Relapse does not have to be part of addiction recovery.
Generally, when an addict is sent to or voluntarily enters treatment, s/he is told to expect relapse, that returning to using is a natural part of the recovery process. While it is certainly true that many addicts and alcoholics do relapse during the early stages of recovery, to set up the expectation that relapse is perhaps inevitable undermines the treatment process. In my experience, relapse is not a necessary or expected part of addiction treatment.
Constance Scharff, PhD(link is external) is an internationally recognized speaker and author on the topics of addiction recovery, women’s health, and overcoming trauma. She is the author, under her Hebrew name Ahuva Batya, of the award-winning poetry collection, “Meeting God at Midnight(link is external)” and co-author of the Amazon.com #1 bestselling book “Ending Addiction for Good(link is external).”
Editor: Saad Shaheed
Rather, it occurs either because of incomplete treatment or because the addict believes so completely that recovery is impossible that s/he gives up the hope of recovery entirely.
What can be done to prevent relapse?
• Reject the idea of addiction as a disease. While there certainly are biomedical components to addiction, the disease model of addiction is not useful to addiction treatment. When someone enters a treatment facility and is told that s/he has a disease, that it is incurable and will have to be managed for the remainder of the addict’s life, to expect difficulty getting sober and a probable experience with relapse, and that early death is likely, the addict can become so demoralized that s/he decides that recovery is impossible – which becomes a self-fulfilling prophecy.
• Instead, approach addiction as a behavioral disorder. Behaviors are things that we can change. Addiction need not be a life sentence. Millions of people worldwide have recovered from addiction. Your client can too! Addicts are already completely demoralized, ashamed, and hopeless. They don’t need more “bad news” about their condition. By being rock solid in your belief that change is possible, the addict can come to believe in your optimism too.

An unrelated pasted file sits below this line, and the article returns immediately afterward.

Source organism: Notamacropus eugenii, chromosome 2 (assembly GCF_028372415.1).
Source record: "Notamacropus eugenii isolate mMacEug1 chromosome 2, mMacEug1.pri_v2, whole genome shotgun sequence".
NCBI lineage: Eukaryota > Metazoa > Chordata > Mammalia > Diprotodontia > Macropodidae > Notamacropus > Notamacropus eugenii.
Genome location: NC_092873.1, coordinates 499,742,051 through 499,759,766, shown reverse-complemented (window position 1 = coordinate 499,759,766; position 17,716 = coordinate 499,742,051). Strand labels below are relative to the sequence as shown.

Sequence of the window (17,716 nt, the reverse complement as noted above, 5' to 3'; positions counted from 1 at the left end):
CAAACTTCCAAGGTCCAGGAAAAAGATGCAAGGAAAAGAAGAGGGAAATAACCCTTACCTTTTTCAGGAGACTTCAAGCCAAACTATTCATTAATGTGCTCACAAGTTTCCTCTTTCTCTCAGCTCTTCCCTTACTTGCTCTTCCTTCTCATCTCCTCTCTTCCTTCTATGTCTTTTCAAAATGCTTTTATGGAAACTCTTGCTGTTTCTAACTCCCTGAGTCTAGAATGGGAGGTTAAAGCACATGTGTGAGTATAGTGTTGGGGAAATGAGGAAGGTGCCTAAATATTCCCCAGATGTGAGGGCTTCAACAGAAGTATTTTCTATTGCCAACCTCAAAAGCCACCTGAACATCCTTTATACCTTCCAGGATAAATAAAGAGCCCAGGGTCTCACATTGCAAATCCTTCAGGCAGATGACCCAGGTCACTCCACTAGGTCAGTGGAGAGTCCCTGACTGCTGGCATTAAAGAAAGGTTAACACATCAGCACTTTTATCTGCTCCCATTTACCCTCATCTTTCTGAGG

• Give a message of hope. Addicts understand their situations. They know they’re losing or have lost everything of value to them. They know that their family may never forgive the harm they’ve caused. They recognize that they are headed down a road that ultimately leads to death. Even if they won’t admit that to you, if they are contemplating treatment in any way, the addict you’re working with already knows. Instead of trying to motivate him/her with fear about the consequences of his actions, take a different approach; talk about hope, what the addict’s life can be like if s/he chooses recovery. We call this “loving an addict into treatment” and it has helped the treatment center I work for achieve some great (and soon to be published) results.
Addicts can and do fully recover when given proper treatment and support. Relapse does not have to be a part of addiction recovery. There is hope for a new way of life for addicts right now.